Geneva - The Greek government is fomenting a hunger crisis for denied asylum seekers and recognised refugees with its policy choices, warned Euro-Med Human Rights Monitor in a statement today, leaving thousands unable to access food and other basic means of subsistence.
Greece’s government announced on 17 May that food in the Mavrovouni Closed Controlled Access Centre on the island of Lesvos will only be provided to residents seeking asylum, without any exception for particularly vulnerable people including recognised refugees and those who have been denied refugee status. With no warning or time to prepare, these individuals are at immediate risk of food insecurity, inside a European state, due to a government’s decision.
Especially affected by the decision are the 300 people currently living outside of the asylum procedure, who are being forced out of the centre with no way to sustain themselves.
In Greece, recognised refugees—who should be the most safeguarded, given their precarious status—are already cut off from financial assistance immediately after being granted protection, and booted from reception centres within 30 days. Refugees should receive support to find a job, study, or access certain social benefits, but various bureaucratic obstacles make access to such support extremely difficult, such as a general lack of access to residence permits, travel documents, and temporary social security numbers, as well as a short window of only 30 days to enjoy any benefits.
The situation is even worse for migrants whose asylum applications have been denied, like those rejected solely on inadmissibility grounds due to Greece’s consideration of Türkiye as a “safe third country” for nationals of Afghanistan, Bangladesh, Pakistan, Somalia, and Syria. Due to this baseless consideration as well as general difficulties with returns and the fact that Türkiye has not accepted any readmissions since March 2020, these people are left in legal limbo, lacking access to legal status, rights, and basic services in Greece while unable to go to Türkiye.
As those whose asylum applications have been rejected are unable to benefit from any state aid and, without papers, are also not allowed to work regularly, the decision to deny them access to food and water effectively places them outside the system in complete invisibility. There, they become easy prey to violent abuse and are in danger of recruitment by criminal organisations that exploit their struggle to survive.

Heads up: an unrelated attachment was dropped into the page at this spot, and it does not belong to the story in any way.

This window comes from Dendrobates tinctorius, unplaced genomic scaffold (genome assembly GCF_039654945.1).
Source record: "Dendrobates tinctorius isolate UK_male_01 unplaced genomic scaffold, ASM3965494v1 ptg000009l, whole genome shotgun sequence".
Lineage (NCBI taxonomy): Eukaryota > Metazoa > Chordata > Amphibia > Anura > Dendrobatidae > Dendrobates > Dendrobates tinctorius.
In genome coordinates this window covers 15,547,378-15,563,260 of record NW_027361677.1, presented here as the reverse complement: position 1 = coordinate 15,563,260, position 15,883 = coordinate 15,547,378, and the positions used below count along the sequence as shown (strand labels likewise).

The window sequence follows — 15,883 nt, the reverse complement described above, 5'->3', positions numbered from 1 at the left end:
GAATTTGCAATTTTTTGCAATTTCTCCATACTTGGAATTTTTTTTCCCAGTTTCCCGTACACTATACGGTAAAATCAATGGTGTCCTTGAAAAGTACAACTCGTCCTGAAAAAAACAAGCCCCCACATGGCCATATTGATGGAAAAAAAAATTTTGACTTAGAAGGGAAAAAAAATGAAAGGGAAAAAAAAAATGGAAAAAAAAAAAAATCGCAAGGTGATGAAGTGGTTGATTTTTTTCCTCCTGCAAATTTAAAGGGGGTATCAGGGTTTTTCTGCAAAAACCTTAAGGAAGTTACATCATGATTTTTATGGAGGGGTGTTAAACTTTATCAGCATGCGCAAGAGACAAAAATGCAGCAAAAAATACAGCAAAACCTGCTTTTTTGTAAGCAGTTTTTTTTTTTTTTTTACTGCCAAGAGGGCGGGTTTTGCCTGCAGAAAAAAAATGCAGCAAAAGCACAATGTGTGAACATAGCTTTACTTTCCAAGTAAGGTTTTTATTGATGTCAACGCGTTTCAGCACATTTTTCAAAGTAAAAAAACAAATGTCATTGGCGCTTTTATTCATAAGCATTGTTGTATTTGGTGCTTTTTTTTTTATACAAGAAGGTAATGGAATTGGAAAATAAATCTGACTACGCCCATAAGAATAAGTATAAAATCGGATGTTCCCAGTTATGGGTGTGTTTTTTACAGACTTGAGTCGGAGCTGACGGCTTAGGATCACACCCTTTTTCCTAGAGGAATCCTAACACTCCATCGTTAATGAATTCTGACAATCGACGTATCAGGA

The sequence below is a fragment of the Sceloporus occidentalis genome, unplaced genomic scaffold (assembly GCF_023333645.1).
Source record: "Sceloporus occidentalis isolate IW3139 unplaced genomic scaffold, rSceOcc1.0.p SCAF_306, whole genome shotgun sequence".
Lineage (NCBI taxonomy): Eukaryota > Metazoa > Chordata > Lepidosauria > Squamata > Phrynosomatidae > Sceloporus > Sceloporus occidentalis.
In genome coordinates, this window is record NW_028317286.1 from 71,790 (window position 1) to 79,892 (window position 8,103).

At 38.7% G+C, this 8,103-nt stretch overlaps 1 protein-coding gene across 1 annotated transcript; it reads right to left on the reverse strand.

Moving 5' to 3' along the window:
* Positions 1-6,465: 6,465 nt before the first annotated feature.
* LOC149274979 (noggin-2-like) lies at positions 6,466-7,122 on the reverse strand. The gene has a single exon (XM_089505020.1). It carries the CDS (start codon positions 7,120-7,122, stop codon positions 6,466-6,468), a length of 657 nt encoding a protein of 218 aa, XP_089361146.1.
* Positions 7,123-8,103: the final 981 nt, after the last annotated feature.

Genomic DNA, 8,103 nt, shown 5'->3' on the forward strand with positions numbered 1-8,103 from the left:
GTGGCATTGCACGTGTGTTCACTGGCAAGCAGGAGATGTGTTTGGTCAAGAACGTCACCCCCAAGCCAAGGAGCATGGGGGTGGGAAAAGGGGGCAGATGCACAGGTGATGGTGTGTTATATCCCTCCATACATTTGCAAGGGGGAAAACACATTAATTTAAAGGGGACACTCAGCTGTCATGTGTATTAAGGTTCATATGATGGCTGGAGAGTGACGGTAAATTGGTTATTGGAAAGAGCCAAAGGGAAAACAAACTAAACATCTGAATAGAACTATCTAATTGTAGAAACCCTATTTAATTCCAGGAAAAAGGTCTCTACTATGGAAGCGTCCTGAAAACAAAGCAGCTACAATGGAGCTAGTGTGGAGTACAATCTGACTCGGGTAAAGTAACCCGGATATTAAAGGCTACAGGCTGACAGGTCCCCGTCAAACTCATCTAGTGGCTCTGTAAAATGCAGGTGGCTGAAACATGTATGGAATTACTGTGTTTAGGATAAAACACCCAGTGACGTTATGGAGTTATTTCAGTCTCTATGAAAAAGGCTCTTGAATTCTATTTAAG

This is not the first time that large numbers of migrants, asylum seekers, and refugees have faced horrific food insecurity in Greece. By November 2021, a hunger crisis was affecting 60 per cent of all mainland camp residents, many of whom were refugees. In December 2022, following the closure of the Eleonas Centre plus the end of the ESTIA II Housing Programme, many reception centres became overcrowded, resulting in serious issues affecting not only accommodation but access to food and water. Up to 1,000 Ritsona Camp residents did not receive food for months—both those denied asylum and those recognised as refugees—despite agreements amounting to almost half a billion euros having been signed precisely for their feeding.
Greece has gradually been reducing the quality and quantity of its material reception conditions for years now. Tens of thousands of refugees over the past seven years were supported by the ESTIA programme, which was managed first by UNHCR and then by the Greek government starting in 2020, yet according to former migration minister Notis Mitarachi, “The programme has completed its mission.”
Lack of food can have severe health implications, especially for the physical and mental development of children and young adults, the reproductive health of pregnant women, and the specific dietary needs of ill and elderly individuals. But malnutrition is dangerous for everyone, as its long-lasting consequences include mental and physical impairment, the development of chronic illnesses, the weakening of the immune system, and issues related to reproductive health.
“Europe’s failure to respond humanely to the plight of migrants and refugees has clearly impacted their living conditions in the continent and Greece is a clear example of this,” said Michela Pugliese, Legal Researcher at Euro-Med Monitor.
“The problem is not that there is not enough food around but that Greece is consciously removing access to available food for these people, contributing to social exclusion and discrimination, and only for political reasons—for discouraging migrants to arrive and encouraging them to leave,” she explained.
“The right to food is not a right to be fed, as people must meet their own needs through their own efforts,” Pugliese stated, “but to be able to do this, a person must live in conditions that allow them to work, have money, and access to a market to buy food.” She added that denying recognised refugees without residence permits access to a job, salary, or state welfare programme, and the fact that undocumented migrants trapped in Greece have no rights at all to food or medical care constitutes “forms of violence they cannot escape from”.
Euro-Med Human Rights Monitor urges the Greek government to facilitate access to food and water especially when people are unable to access it themselves, ensuring a dignified standard of living as enshrined in international law and in particular the 1966 International Covenant on Economic, Social and Cultural Rights; to guarantee that everyone living in reception facilities and aid centres such as the Mavrovouni Centre have access to all basic necessities independently and irrespective of their legal status; and to recognise that food insecurity is intertwined with both housing and job insecurity and provide access to asylum as well social supports, seeing as the problem is wider than acknowledged and involves the Greek migration and asylum system as a whole.